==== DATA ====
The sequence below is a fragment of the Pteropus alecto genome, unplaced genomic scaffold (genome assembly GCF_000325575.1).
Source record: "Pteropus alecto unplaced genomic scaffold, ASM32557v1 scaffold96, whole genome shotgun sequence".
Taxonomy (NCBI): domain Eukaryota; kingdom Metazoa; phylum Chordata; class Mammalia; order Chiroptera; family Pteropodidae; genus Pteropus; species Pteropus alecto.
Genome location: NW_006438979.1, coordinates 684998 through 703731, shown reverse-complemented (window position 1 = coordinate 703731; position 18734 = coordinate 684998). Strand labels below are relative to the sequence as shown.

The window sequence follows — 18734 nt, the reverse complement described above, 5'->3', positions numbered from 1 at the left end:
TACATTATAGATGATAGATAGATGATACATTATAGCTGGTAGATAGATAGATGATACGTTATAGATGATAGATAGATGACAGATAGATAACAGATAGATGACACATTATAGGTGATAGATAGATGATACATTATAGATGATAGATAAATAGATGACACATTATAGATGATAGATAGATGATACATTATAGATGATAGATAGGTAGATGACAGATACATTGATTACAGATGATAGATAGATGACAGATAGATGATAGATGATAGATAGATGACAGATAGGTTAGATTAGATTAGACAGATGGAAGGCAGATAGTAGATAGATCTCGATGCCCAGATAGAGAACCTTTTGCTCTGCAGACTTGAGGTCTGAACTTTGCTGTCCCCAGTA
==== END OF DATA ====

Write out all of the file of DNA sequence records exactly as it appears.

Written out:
The sequence below is a fragment of the Pteropus alecto genome, unplaced genomic scaffold (genome assembly GCF_000325575.1).
Source record: "Pteropus alecto unplaced genomic scaffold, ASM32557v1 scaffold96, whole genome shotgun sequence".
Taxonomy (NCBI): domain Eukaryota; kingdom Metazoa; phylum Chordata; class Mammalia; order Chiroptera; family Pteropodidae; genus Pteropus; species Pteropus alecto.
Genome location: NW_006438979.1, coordinates 684998 through 703731, shown reverse-complemented (window position 1 = coordinate 703731; position 18734 = coordinate 684998). Strand labels below are relative to the sequence as shown.

The window sequence follows — 18734 nt, the reverse complement described above, 5'->3', positions numbered from 1 at the left end:
TACATTATAGATGATAGATAGATGATACATTATAGCTGGTAGATAGATAGATGATACGTTATAGATGATAGATAGATGACAGATAGATAACAGATAGATGACACATTATAGGTGATAGATAGATGATACATTATAGATGATAGATAAATAGATGACACATTATAGATGATAGATAGATGATACATTATAGATGATAGATAGGTAGATGACAGATACATTGATTACAGATGATAGATAGATGACAGATAGATGATAGATGATAGATAGATGACAGATAGGTTAGATTAGATTAGACAGATGGAAGGCAGATAGTAGATAGATCTCGATGCCCAGATAGAGAACCTTTTGCTCTGCAGACTTGAGGTCTGAACTTTGCTGTCCCCAGTA